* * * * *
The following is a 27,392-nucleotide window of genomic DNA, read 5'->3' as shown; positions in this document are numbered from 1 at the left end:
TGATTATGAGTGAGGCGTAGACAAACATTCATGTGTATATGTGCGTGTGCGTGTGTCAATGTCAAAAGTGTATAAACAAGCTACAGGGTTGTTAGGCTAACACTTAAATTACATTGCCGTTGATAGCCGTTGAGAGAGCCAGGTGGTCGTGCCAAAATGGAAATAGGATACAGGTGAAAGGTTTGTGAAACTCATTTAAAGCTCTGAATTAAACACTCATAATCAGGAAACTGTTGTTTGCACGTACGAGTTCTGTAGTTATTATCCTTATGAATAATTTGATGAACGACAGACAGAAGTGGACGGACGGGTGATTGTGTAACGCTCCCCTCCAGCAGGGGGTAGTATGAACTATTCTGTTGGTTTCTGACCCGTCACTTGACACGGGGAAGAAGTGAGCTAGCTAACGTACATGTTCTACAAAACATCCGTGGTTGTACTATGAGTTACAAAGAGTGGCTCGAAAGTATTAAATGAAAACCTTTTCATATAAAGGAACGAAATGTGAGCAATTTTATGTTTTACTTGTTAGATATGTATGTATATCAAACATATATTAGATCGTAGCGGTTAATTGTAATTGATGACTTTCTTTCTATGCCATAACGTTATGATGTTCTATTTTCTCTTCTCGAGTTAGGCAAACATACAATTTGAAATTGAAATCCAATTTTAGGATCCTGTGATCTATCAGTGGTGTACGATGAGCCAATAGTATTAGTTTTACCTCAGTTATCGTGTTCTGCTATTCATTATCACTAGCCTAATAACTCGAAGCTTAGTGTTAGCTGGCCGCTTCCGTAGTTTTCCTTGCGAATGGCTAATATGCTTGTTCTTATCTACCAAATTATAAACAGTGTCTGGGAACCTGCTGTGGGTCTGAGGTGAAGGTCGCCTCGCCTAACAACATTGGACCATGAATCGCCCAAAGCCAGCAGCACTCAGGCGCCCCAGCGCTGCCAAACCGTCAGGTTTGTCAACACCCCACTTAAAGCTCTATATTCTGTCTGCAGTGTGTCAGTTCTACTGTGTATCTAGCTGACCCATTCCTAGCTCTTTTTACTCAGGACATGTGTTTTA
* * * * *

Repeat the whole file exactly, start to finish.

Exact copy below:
The following is a 27,392-nucleotide window of genomic DNA, read 5'->3' as shown; positions in this document are numbered from 1 at the left end:
TGATTATGAGTGAGGCGTAGACAAACATTCATGTGTATATGTGCGTGTGCGTGTGTCAATGTCAAAAGTGTATAAACAAGCTACAGGGTTGTTAGGCTAACACTTAAATTACATTGCCGTTGATAGCCGTTGAGAGAGCCAGGTGGTCGTGCCAAAATGGAAATAGGATACAGGTGAAAGGTTTGTGAAACTCATTTAAAGCTCTGAATTAAACACTCATAATCAGGAAACTGTTGTTTGCACGTACGAGTTCTGTAGTTATTATCCTTATGAATAATTTGATGAACGACAGACAGAAGTGGACGGACGGGTGATTGTGTAACGCTCCCCTCCAGCAGGGGGTAGTATGAACTATTCTGTTGGTTTCTGACCCGTCACTTGACACGGGGAAGAAGTGAGCTAGCTAACGTACATGTTCTACAAAACATCCGTGGTTGTACTATGAGTTACAAAGAGTGGCTCGAAAGTATTAAATGAAAACCTTTTCATATAAAGGAACGAAATGTGAGCAATTTTATGTTTTACTTGTTAGATATGTATGTATATCAAACATATATTAGATCGTAGCGGTTAATTGTAATTGATGACTTTCTTTCTATGCCATAACGTTATGATGTTCTATTTTCTCTTCTCGAGTTAGGCAAACATACAATTTGAAATTGAAATCCAATTTTAGGATCCTGTGATCTATCAGTGGTGTACGATGAGCCAATAGTATTAGTTTTACCTCAGTTATCGTGTTCTGCTATTCATTATCACTAGCCTAATAACTCGAAGCTTAGTGTTAGCTGGCCGCTTCCGTAGTTTTCCTTGCGAATGGCTAATATGCTTGTTCTTATCTACCAAATTATAAACAGTGTCTGGGAACCTGCTGTGGGTCTGAGGTGAAGGTCGCCTCGCCTAACAACATTGGACCATGAATCGCCCAAAGCCAGCAGCACTCAGGCGCCCCAGCGCTGCCAAACCGTCAGGTTTGTCAACACCCCACTTAAAGCTCTATATTCTGTCTGCAGTGTGTCAGTTCTACTGTGTATCTAGCTGACCCATTCCTAGCTCTTTTTACTCAGGACATGTGTTTTA